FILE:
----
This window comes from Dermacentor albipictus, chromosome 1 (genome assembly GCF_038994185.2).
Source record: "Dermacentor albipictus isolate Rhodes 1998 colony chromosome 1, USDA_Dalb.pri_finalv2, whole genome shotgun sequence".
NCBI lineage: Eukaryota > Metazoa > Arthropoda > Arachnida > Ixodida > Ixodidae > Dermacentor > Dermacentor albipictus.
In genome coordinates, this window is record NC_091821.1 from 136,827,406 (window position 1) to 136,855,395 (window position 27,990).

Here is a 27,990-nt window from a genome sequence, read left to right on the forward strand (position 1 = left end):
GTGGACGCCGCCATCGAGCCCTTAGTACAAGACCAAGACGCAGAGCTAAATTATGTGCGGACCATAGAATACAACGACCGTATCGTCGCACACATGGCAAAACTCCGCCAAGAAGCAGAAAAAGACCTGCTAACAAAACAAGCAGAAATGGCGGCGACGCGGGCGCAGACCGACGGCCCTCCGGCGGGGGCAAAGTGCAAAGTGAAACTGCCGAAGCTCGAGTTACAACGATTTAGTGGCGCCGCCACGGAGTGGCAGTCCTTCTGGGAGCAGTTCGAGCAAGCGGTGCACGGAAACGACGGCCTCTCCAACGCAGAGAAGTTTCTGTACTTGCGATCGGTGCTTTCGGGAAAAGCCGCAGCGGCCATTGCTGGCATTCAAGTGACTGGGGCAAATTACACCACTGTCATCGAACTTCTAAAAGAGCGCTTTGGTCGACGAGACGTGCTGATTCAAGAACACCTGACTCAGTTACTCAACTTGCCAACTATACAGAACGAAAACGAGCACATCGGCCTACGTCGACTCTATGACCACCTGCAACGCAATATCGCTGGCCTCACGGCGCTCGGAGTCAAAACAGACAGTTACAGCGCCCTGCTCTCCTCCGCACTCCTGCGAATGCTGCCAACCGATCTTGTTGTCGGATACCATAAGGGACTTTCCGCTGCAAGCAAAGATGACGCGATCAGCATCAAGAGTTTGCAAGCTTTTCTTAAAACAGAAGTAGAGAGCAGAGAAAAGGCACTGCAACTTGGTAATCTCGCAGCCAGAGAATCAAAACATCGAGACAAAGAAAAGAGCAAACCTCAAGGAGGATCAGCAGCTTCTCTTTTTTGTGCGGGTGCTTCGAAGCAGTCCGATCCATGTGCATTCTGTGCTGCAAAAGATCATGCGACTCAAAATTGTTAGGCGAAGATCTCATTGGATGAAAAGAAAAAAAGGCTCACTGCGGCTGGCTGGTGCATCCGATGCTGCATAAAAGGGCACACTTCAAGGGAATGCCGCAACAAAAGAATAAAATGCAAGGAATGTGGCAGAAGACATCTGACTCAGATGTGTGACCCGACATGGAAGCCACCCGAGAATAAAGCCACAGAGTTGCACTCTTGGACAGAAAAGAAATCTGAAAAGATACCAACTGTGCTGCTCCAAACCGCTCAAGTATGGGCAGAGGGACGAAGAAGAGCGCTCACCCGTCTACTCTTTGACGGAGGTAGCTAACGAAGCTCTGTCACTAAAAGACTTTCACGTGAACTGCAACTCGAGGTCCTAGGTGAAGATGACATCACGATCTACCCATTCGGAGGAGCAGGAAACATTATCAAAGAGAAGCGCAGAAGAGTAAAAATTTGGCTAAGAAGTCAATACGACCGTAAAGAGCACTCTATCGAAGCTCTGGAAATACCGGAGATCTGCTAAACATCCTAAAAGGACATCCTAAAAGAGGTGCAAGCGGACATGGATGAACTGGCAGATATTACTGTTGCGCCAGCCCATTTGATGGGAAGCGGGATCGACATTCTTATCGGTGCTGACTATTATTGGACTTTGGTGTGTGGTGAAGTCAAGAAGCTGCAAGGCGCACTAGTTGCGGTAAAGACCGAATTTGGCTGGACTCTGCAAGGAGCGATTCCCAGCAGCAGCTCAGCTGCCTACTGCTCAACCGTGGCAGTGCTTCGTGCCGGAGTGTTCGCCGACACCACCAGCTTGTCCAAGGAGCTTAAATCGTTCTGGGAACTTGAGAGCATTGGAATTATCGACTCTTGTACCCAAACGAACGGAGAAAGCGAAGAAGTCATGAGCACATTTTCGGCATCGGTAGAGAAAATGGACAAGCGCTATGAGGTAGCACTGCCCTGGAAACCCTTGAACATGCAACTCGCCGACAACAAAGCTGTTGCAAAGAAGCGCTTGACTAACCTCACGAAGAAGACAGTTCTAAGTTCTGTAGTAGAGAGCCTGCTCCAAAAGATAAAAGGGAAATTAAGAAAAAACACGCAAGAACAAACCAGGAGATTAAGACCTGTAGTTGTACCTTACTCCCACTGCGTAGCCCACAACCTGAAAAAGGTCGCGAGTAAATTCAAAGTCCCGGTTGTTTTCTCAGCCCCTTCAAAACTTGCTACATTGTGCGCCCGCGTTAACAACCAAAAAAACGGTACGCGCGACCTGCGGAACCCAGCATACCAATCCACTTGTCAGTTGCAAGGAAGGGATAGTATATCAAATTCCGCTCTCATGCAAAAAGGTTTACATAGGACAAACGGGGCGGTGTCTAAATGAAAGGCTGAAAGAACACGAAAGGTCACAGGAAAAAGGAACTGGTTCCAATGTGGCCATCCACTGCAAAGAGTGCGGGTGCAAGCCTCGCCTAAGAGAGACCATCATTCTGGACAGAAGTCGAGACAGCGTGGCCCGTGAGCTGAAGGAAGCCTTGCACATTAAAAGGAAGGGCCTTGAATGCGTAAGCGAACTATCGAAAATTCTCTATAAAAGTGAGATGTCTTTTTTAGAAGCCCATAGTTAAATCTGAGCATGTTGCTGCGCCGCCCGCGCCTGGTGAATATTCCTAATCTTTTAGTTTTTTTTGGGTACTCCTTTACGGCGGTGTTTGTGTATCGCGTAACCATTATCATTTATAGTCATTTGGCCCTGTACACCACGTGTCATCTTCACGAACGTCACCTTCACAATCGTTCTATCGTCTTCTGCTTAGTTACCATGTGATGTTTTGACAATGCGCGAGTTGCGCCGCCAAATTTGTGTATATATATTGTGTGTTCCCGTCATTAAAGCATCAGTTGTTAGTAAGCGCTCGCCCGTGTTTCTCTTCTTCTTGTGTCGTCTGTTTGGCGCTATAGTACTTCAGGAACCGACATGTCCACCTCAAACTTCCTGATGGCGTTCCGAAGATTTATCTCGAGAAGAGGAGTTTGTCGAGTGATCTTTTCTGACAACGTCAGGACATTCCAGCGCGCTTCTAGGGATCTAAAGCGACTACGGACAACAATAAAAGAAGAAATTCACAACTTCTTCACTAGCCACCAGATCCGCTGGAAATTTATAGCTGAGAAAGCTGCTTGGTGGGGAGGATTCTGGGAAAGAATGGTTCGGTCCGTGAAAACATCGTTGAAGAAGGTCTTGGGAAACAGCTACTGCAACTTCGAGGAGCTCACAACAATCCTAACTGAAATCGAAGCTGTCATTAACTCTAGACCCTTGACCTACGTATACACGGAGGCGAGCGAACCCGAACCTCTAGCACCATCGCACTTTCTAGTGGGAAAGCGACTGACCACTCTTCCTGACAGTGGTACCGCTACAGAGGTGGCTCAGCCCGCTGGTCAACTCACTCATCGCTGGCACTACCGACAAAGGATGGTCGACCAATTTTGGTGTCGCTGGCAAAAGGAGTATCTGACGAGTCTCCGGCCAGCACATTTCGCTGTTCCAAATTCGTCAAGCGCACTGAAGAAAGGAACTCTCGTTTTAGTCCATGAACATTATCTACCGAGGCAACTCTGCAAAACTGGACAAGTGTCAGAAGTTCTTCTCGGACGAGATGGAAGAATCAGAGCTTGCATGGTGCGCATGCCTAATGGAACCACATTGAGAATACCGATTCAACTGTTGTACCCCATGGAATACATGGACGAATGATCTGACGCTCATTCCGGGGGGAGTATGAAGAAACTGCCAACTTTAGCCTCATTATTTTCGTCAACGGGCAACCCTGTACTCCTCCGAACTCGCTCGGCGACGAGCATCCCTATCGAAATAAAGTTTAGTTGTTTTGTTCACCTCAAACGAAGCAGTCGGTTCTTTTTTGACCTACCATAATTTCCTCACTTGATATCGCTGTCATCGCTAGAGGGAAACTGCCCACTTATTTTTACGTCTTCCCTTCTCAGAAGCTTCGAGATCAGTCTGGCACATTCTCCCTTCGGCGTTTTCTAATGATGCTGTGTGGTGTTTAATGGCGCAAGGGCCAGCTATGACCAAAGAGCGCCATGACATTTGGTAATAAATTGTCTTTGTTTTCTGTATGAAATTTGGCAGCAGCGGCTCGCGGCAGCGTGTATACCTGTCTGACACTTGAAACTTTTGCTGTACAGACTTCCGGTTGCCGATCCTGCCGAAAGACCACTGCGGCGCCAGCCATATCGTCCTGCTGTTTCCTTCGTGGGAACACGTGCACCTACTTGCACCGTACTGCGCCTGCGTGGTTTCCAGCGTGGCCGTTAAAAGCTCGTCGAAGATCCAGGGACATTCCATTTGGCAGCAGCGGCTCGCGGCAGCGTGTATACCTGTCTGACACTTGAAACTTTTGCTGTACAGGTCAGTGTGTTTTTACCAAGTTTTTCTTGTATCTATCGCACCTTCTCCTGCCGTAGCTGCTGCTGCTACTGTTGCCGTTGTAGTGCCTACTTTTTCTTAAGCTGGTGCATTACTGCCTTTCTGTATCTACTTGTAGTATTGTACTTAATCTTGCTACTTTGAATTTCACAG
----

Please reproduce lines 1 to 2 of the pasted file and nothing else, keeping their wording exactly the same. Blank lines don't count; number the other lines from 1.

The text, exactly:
This window comes from Dermacentor albipictus, chromosome 1 (genome assembly GCF_038994185.2).
Source record: "Dermacentor albipictus isolate Rhodes 1998 colony chromosome 1, USDA_Dalb.pri_finalv2, whole genome shotgun sequence".